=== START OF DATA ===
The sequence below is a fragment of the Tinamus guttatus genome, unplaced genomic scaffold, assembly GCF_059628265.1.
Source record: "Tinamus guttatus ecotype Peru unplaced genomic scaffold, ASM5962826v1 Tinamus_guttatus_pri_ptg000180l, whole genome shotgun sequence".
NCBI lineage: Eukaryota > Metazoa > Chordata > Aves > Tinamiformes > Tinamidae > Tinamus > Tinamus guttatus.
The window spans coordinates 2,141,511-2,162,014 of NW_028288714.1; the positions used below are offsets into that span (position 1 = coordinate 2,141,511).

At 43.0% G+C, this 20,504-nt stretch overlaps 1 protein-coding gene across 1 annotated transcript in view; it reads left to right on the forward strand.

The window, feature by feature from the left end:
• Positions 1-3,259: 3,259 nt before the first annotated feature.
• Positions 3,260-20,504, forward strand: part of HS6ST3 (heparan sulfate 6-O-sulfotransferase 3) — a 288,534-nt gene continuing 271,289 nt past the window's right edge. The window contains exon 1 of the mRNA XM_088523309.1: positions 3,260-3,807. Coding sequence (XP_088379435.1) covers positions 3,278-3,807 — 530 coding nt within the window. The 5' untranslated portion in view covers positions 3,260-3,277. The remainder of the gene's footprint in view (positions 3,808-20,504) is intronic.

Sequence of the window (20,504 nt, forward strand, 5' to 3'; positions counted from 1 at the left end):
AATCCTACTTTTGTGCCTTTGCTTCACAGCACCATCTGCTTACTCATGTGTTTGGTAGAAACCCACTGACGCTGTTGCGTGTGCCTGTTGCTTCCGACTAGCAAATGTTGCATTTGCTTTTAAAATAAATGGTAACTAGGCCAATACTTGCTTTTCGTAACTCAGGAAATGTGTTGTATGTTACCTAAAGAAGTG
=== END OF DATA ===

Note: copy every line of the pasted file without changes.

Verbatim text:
The sequence below is a fragment of the Tinamus guttatus genome, unplaced genomic scaffold, assembly GCF_059628265.1.
Source record: "Tinamus guttatus ecotype Peru unplaced genomic scaffold, ASM5962826v1 Tinamus_guttatus_pri_ptg000180l, whole genome shotgun sequence".
NCBI lineage: Eukaryota > Metazoa > Chordata > Aves > Tinamiformes > Tinamidae > Tinamus > Tinamus guttatus.
The window spans coordinates 2,141,511-2,162,014 of NW_028288714.1; the positions used below are offsets into that span (position 1 = coordinate 2,141,511).

At 43.0% G+C, this 20,504-nt stretch overlaps 1 protein-coding gene across 1 annotated transcript in view; it reads left to right on the forward strand.

The window, feature by feature from the left end:
• Positions 1-3,259: 3,259 nt before the first annotated feature.
• Positions 3,260-20,504, forward strand: part of HS6ST3 (heparan sulfate 6-O-sulfotransferase 3) — a 288,534-nt gene continuing 271,289 nt past the window's right edge. The window contains exon 1 of the mRNA XM_088523309.1: positions 3,260-3,807. Coding sequence (XP_088379435.1) covers positions 3,278-3,807 — 530 coding nt within the window. The 5' untranslated portion in view covers positions 3,260-3,277. The remainder of the gene's footprint in view (positions 3,808-20,504) is intronic.

Sequence of the window (20,504 nt, forward strand, 5' to 3'; positions counted from 1 at the left end):
AATCCTACTTTTGTGCCTTTGCTTCACAGCACCATCTGCTTACTCATGTGTTTGGTAGAAACCCACTGACGCTGTTGCGTGTGCCTGTTGCTTCCGACTAGCAAATGTTGCATTTGCTTTTAAAATAAATGGTAACTAGGCCAATACTTGCTTTTCGTAACTCAGGAAATGTGTTGTATGTTACCTAAAGAAGTG